Profiles in Space: Sgt. Maj. Roman sets the tone for senior enlisted
Sgt. Maj. Antonio Roman is with 1st Space Battalion, 1st Space Brigade, at Fort Carson, Colorado. With 24 years of military service to his credit, he sets the tone for the enlisted Soldiers under him. (Courtesy photo by Sgt. Maj. Antonio Roman) (Photo Credit: Sgt. 1st Class Aaron Rognstad) VIEW ORIGINAL

FORT CARSON, Colo. - Sergeants major are responsible for much of the direction and performance of a unit’s enlisted personnel. They are the top senior noncommissioned officers and are looked upon as role models for how a senior NCO carries themselves, operates and behaves. When you have that star in the middle of your chest, you are always on display, and Sgt. Maj. Antonio Roman, 1st Space Brigade operations sergeant major, is always around if you need him, for anything.

With 24 years active duty and Army National Guard service to date, Roman has seen and done a lot in his military career. From deployments to the Middle East during the Global War on Terror in the early-to-mid 2000s, to an assignment with the Army’s famed Delta Force at Fort Bragg, N.C., Roman feels very fortunate to have had an exciting and rewarding career.

Born in Ponce, and raised in Yauco, both in Puerto Rico, Roman joined the Puerto Rico Army National Guard in 1998 to follow in his father and grandfather’s footsteps, who both served in the Army as sergeants. His first job in the military was an artilleryman, mainly because it was convenient - he could literally walk to drill from his home. While he was a traditional Guardsman, he was in college studying chemical engineering, but decided to join the active duty Army during his junior year.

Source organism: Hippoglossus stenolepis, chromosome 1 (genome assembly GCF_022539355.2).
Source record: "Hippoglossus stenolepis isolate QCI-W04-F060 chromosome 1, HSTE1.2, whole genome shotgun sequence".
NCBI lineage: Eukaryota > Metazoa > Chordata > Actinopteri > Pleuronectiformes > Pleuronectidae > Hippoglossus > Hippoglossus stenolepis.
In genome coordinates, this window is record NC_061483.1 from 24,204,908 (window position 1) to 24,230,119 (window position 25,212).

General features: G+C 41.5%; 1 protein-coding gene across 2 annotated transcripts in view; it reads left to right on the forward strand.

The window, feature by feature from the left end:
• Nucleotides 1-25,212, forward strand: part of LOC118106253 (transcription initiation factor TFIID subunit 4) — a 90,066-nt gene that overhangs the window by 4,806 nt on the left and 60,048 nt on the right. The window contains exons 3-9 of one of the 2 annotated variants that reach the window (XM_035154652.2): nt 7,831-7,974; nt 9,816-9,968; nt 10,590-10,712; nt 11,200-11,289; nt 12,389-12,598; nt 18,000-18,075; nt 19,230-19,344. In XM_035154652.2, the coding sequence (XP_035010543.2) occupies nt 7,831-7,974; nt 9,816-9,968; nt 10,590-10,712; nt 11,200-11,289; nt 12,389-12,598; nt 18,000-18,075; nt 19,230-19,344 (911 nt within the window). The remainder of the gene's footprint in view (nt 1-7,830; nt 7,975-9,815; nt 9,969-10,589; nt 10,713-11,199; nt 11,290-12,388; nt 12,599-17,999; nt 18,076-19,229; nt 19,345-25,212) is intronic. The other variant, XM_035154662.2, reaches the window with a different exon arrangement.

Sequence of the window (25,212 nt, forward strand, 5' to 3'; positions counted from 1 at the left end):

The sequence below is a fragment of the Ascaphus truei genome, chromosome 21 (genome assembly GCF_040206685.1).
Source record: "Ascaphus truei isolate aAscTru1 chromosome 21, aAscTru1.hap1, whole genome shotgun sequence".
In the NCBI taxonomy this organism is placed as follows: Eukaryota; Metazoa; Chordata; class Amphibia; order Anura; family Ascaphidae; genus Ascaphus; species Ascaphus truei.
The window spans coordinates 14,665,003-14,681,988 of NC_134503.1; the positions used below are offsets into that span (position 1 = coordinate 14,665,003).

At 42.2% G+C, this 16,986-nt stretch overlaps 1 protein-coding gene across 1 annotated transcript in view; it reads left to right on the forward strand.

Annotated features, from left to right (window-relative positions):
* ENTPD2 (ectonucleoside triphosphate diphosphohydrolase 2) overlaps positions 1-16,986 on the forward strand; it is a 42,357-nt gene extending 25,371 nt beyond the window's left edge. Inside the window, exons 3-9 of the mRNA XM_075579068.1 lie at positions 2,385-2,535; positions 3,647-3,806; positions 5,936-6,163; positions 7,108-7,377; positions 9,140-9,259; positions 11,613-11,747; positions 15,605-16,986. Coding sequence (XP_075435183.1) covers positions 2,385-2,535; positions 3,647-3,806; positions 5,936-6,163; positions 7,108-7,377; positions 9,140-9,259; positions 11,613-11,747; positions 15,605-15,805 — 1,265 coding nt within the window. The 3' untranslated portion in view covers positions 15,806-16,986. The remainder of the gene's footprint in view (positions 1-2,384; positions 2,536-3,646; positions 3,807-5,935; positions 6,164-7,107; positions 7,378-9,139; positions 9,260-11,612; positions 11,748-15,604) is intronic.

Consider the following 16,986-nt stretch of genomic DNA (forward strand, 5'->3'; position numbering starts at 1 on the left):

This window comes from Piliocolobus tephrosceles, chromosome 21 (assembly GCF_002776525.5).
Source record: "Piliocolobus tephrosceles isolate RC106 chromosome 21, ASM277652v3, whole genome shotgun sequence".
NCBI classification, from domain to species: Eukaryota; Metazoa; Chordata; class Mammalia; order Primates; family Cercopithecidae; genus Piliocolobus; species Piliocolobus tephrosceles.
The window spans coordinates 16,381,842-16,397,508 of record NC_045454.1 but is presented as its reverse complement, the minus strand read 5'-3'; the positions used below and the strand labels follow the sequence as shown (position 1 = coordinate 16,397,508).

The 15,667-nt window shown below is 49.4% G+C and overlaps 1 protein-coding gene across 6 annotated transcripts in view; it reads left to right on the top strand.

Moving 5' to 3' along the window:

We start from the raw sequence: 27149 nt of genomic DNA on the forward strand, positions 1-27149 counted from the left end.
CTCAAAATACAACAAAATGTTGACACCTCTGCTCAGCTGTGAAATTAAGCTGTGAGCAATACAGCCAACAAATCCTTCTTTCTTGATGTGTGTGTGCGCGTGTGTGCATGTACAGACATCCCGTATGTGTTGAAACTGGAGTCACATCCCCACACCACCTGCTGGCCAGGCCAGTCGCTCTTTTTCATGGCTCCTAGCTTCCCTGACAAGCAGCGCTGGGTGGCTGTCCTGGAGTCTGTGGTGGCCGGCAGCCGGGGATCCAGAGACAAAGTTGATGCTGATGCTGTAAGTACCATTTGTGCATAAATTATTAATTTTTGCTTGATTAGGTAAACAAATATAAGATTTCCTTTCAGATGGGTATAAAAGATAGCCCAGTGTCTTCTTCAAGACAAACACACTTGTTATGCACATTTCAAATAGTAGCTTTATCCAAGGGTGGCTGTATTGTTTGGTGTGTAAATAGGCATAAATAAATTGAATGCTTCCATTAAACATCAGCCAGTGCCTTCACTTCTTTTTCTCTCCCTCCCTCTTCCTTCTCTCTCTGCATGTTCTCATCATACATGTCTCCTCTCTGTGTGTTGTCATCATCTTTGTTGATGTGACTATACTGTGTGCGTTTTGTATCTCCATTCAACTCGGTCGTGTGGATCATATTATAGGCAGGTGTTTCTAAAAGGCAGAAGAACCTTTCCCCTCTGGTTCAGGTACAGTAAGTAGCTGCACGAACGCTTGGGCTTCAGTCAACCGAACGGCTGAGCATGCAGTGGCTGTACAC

Roman said it was an eye-opener traveling to the mainland U.S.

“Going to AIT (advanced individual training) at Fort Sill (Oklahoma) and being around other cultures was very interesting,” Roman said. “It was the first time I left Puerto Rico as an adult.”

Upon crossing over into active duty from the National Guard, Roman’s first duty station was in the 82nd Field Artillery, 1st Cavalry Division, at Fort Hood, Texas. After a nine-month rotation to the Balkans, followed by a four-month deployment to the Kuwait/Iraq border in 2002, which Roman called the “most miserable” experience he’s ever had, he reclassed into satellite communications.

From his time in Kuwait, Roman then moved briefly to the 2nd Infantry Division in Uijeongbu, Korea, followed by an assignment to the 525th Military Intelligence Brigade at Fort Bragg, N.C, serving as a satellite communications NCO. He deployed to Baghdad, Iraq, with the unit during his time there.

Upon completion of his tour, Roman completed an assignment in Southern California as a recruiter, then did a stint with the 2nd NATO Battalion in Naples, Italy, in 2004, working as a “link chief” alongside European allied military. He supervised a joint team comprised of satellite, network, server, and cable troops, and deployed to Afghanistan while stationed there.